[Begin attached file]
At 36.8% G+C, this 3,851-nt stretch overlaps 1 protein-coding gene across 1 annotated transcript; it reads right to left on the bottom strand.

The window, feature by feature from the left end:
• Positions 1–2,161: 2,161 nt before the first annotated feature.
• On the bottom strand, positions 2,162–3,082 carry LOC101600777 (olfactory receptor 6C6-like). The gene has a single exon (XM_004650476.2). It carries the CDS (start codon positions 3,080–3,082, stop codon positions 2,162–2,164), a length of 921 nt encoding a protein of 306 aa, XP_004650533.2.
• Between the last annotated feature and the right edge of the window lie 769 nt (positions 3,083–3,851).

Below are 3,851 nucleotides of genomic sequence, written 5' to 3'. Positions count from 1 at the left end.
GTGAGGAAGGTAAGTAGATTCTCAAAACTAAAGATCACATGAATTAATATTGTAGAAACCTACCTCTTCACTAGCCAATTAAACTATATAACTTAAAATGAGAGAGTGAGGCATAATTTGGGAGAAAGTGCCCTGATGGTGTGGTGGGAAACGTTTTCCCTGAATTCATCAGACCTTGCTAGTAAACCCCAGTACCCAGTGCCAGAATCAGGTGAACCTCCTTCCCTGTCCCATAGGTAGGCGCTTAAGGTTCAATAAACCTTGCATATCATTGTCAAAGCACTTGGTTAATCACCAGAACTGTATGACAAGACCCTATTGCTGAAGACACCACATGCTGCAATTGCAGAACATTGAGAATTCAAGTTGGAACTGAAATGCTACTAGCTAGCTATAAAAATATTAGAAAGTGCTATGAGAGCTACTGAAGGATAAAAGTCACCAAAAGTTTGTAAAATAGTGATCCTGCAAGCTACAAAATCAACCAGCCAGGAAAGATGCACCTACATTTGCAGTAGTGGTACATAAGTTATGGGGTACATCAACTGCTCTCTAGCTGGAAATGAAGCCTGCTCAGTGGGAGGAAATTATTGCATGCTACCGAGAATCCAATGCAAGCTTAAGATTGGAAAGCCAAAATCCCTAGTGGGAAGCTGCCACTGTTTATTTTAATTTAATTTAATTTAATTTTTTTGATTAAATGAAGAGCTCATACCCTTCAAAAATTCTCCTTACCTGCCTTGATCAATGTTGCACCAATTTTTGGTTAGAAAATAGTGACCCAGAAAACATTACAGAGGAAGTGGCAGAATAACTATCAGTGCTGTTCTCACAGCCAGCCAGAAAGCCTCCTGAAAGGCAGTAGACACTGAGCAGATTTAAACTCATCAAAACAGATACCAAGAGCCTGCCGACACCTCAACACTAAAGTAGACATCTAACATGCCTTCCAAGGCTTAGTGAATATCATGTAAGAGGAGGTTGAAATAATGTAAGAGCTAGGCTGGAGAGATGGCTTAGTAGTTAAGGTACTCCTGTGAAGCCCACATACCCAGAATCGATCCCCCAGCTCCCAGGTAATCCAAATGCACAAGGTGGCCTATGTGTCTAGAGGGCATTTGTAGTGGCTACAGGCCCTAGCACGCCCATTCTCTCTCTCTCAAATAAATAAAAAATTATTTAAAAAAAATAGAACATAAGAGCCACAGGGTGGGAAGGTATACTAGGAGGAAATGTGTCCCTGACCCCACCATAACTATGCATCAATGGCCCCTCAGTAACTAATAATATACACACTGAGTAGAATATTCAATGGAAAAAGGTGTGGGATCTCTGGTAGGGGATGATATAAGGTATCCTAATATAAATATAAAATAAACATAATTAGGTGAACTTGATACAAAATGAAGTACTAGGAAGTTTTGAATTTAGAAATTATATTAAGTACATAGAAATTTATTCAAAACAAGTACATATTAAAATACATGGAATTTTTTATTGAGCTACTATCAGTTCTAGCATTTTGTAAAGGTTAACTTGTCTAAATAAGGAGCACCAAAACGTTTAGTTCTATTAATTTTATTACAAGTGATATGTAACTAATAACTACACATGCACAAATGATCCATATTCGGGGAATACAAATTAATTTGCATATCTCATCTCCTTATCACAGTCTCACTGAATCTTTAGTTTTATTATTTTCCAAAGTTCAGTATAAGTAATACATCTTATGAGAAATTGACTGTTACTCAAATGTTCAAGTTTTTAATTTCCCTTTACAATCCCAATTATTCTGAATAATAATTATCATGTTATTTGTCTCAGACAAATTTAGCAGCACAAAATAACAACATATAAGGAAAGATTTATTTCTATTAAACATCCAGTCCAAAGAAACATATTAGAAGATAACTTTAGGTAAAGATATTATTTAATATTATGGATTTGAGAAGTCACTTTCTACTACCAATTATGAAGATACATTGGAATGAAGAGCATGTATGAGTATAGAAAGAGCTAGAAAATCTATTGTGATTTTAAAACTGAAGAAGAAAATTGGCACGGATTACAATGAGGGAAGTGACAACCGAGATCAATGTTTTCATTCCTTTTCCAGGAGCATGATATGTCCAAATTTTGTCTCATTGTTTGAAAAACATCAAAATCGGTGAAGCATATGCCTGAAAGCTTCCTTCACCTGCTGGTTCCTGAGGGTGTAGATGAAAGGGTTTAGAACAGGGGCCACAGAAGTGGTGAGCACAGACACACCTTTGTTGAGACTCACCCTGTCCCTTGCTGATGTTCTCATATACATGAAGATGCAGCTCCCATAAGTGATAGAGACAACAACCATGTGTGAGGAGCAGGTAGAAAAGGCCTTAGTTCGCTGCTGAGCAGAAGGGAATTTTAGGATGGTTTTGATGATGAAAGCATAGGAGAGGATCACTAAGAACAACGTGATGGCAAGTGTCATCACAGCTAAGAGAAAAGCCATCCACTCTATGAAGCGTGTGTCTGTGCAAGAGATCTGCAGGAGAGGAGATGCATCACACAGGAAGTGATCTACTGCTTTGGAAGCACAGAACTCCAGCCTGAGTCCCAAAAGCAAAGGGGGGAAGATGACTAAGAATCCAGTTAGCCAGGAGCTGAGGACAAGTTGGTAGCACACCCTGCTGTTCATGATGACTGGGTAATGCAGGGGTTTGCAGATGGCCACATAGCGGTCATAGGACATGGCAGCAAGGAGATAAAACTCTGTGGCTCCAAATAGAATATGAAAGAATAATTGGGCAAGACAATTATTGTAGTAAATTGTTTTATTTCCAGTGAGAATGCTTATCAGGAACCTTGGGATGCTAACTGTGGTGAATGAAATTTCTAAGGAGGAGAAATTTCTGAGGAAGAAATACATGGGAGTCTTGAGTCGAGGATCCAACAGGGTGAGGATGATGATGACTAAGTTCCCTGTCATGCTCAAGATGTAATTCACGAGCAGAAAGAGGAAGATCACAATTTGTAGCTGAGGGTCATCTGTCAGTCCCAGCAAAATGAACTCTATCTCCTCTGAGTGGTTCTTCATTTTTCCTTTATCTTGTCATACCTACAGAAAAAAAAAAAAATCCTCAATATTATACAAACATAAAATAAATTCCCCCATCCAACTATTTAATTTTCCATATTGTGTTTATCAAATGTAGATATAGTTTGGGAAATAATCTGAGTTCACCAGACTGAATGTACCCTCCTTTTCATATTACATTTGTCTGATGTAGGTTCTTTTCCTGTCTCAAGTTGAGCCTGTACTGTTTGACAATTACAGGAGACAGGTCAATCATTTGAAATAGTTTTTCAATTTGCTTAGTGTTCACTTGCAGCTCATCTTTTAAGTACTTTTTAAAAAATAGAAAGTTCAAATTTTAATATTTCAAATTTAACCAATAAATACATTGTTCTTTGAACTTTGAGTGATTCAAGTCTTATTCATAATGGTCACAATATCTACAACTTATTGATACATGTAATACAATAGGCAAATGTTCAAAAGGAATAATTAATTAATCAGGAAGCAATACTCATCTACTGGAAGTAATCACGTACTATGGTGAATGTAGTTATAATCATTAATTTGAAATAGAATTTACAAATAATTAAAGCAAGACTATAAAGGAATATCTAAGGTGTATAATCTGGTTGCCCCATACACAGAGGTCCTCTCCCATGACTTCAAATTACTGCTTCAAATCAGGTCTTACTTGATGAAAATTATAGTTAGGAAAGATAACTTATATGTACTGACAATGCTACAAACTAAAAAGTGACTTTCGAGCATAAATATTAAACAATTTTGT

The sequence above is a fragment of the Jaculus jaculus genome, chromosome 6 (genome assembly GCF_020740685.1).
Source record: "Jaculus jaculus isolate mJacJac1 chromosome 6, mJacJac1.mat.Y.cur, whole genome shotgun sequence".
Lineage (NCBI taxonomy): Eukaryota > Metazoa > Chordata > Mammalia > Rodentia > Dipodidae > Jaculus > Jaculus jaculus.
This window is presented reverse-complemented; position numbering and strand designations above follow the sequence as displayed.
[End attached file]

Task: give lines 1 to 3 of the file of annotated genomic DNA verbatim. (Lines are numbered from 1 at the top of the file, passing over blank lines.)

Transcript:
At 36.8% G+C, this 3,851-nt stretch overlaps 1 protein-coding gene across 1 annotated transcript; it reads right to left on the bottom strand.

The window, feature by feature from the left end:
• Positions 1–2,161: 2,161 nt before the first annotated feature.